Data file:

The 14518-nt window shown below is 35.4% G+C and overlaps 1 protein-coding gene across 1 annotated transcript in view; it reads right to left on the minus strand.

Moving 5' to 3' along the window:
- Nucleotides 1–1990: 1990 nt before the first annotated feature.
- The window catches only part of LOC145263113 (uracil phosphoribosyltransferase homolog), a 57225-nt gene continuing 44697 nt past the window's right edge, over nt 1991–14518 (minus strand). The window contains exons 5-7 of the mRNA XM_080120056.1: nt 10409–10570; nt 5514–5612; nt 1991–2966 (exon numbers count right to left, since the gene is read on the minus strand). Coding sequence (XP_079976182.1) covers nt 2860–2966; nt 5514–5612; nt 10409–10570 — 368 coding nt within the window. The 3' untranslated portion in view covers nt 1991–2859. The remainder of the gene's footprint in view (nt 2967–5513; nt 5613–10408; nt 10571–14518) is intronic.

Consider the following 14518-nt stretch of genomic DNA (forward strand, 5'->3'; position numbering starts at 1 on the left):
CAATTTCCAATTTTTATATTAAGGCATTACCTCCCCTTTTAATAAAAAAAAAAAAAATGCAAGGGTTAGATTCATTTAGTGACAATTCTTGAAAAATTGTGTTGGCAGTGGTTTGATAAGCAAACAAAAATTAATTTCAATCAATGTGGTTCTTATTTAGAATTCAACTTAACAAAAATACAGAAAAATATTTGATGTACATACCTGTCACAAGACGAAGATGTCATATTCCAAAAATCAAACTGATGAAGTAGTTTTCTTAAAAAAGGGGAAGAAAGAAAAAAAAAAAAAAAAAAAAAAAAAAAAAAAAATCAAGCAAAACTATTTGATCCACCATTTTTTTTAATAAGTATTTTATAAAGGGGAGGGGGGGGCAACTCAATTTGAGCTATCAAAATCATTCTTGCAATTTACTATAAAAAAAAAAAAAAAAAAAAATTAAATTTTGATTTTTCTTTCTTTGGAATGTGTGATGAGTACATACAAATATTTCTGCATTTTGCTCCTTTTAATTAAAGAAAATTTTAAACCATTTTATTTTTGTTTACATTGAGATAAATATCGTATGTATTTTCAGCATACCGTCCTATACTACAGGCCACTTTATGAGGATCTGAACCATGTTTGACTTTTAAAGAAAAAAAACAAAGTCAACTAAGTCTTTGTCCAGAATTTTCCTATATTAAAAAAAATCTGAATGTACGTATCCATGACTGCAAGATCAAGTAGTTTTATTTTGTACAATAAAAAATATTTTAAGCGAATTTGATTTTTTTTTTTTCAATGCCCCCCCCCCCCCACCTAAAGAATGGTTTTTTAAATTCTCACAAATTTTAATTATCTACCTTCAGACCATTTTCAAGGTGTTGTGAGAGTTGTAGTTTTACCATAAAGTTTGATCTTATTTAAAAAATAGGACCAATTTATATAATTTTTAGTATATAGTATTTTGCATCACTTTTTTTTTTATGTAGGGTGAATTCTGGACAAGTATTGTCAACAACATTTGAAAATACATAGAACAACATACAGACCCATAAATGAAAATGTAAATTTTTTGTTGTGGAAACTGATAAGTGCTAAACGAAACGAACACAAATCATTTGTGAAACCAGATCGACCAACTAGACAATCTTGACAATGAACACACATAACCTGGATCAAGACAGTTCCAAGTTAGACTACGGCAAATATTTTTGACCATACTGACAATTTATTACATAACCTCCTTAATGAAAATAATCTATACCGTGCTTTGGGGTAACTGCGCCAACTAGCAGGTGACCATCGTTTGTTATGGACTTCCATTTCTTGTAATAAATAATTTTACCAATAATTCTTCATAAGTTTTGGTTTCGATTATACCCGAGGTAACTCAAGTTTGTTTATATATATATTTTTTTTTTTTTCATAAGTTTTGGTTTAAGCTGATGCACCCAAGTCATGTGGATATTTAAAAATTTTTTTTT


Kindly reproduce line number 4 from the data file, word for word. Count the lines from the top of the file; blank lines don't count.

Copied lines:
- The window catches only part of LOC145263113 (uracil phosphoribosyltransferase homolog), a 57225-nt gene continuing 44697 nt past the window's right edge, over nt 1991–14518 (minus strand). The window contains exons 5-7 of the mRNA XM_080120056.1: nt 10409–10570; nt 5514–5612; nt 1991–2966 (exon numbers count right to left, since the gene is read on the minus strand). Coding sequence (XP_079976182.1) covers nt 2860–2966; nt 5514–5612; nt 10409–10570 — 368 coding nt within the window. The 3' untranslated portion in view covers nt 1991–2859. The remainder of the gene's footprint in view (nt 2967–5513; nt 5613–10408; nt 10571–14518) is intronic.